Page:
At its current pace the Fed is taking about half a trillion of MBS securities out of the market. In fact the Fed is now removing more than 100% of the paper that is being issued.
Tag: Freddie Mac
Below is a video interview Larry Summers conducted with Bloomberg Television. We provide the partial transcript without comment, courtesy of Bloomberg Television.
When David Stevens left his position in the Obama Administration in 2011 as the head of the Federal Housing Administration to go to head the Mortgage Bankers Association, the chief lobbyist for the industry he once regulated, I posted on the revolving door of corporatism, noting how common this sort of thing is. The interesting thing about this is that […]
It looks like someone at Fannie woke up and realized that any case of a guarantor voiding a policy was prima facie evidence that BofA had breached a rep and warranty about loan quality. Look at the examples: inflated appraisals and incomes.
Great chart from the recently released Economic Report of the President. We suspect the Great Depression housing bust didn’t have the government props to soften the blow as we do today, which, therefore, on a relative basis, makes the current bust much worse. The prior conditions to the current bust must have been much worse than those before the Great Depression.
Fannie and Freddie have already been nationalized and the government is already on the hook for hundreds of billions of dollars of losses as a result. Clearly, this makes it a lot easier to use the GSEs as vehicles to pump money into the economy because any incremental loss is completely obscured by the existing gargantuan losses. Fannie and Freddie can essentially become a giant stimulus slush fund for the Obama Administration as we head into the 2012 election.
Investors must still be worried about the fallout from the European meltdown. However, the situation in the US is looking much better than it did last week because of this aggressive policy response.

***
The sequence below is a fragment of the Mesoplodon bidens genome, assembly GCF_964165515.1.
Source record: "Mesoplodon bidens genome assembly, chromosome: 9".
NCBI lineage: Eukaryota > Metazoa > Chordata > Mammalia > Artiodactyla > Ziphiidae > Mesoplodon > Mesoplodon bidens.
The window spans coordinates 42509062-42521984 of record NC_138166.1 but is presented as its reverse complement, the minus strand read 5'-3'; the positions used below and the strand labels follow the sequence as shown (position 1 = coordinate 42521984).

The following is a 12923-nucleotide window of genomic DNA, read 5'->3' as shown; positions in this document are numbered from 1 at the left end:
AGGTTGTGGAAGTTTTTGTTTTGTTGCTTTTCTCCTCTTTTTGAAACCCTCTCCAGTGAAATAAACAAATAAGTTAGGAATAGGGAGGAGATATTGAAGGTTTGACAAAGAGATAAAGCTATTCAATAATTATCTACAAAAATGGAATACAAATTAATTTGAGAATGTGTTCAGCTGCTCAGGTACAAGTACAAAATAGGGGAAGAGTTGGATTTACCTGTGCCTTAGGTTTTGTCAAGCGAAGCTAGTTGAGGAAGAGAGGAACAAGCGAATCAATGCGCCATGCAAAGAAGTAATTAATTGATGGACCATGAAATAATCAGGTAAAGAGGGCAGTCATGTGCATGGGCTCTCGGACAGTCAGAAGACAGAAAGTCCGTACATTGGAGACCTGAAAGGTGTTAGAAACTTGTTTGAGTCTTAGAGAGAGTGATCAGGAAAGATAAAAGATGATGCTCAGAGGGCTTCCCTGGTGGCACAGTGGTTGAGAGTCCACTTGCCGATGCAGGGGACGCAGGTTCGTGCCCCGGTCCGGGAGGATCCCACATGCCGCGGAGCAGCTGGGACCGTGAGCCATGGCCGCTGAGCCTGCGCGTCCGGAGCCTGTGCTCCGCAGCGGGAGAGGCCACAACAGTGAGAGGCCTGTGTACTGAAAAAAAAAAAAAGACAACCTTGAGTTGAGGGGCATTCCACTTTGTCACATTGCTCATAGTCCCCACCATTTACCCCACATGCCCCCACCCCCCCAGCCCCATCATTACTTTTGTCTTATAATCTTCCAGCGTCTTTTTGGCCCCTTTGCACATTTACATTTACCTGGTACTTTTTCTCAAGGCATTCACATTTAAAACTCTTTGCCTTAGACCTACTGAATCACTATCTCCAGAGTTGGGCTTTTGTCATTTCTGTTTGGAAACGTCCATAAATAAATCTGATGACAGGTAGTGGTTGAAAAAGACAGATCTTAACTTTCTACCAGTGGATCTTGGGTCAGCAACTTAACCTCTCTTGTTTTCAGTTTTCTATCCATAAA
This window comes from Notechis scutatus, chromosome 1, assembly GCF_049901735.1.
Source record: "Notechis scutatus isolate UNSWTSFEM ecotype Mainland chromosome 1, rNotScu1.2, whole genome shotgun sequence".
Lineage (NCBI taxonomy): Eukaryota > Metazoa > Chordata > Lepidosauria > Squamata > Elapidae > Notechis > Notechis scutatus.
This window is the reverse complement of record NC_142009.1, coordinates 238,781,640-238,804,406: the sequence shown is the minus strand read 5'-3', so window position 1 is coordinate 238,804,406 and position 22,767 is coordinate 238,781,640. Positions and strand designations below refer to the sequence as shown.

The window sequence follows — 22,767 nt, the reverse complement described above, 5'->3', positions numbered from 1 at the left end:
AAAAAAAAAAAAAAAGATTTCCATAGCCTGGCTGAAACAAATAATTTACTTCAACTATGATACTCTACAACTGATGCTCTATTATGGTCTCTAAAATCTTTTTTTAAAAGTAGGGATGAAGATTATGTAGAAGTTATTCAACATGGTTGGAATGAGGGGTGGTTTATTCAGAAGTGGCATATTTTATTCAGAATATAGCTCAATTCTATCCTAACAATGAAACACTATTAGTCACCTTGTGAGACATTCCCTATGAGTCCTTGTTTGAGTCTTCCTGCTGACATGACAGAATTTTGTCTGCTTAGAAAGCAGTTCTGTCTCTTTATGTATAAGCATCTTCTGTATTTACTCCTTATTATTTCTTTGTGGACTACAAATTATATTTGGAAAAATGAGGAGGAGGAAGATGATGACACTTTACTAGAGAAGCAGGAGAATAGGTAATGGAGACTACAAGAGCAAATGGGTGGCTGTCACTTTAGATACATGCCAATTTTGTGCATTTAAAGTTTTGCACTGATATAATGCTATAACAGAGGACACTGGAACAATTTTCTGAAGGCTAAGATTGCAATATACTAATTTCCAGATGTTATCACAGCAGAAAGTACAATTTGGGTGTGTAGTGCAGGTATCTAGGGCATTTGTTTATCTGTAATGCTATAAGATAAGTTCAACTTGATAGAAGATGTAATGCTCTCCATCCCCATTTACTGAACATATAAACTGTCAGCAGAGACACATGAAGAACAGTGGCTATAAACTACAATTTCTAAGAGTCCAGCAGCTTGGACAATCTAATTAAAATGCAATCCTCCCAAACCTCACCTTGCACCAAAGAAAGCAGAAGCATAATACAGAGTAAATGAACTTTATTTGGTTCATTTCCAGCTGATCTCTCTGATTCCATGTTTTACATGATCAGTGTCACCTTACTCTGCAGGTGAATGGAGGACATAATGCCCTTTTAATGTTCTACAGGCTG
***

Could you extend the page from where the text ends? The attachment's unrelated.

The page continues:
When will we begin to reign-in the Fed and hold it accountable? And will we let the Fed bail-out Wall Street without Congressional approval of funding the next time it crashes? We need to answer these questions soon, because it is beginning to look like the next crash is on its way.
The FHFA complaints lose explanatory power and persuasiveness because they ignore compensation and accounting. It pays to understand accounting control fraud.
The complaints seek damages and civil penalties under the Securities Act of 1933, similar in content to the complaint FHFA filed against UBS Americas, Inc. on July 27, 2011. In addition, each complaint seeks compensatory damages for negligent misrepresentation.
Economist Robert Shiller spoke with Carol Massar and Matt Miller on Bloomberg Television’s “Street Smart” on Tuesday. Shiller sees the likely austerity that the US will see as a result of the debt ceiling debate as negative for housing demand and expects this to impact prices. Video embedded in post
I decided to look at what President Bush’s Council of Economic Advisors (CEA) were saying in their annual reports for 2005-2007 about the massive real estate bubble, epidemic of accounting control fraud and mortgage fraud, the resultant rapidly developing financial crisis, and the great increase in economic inequality. Here’s what I found on these topics.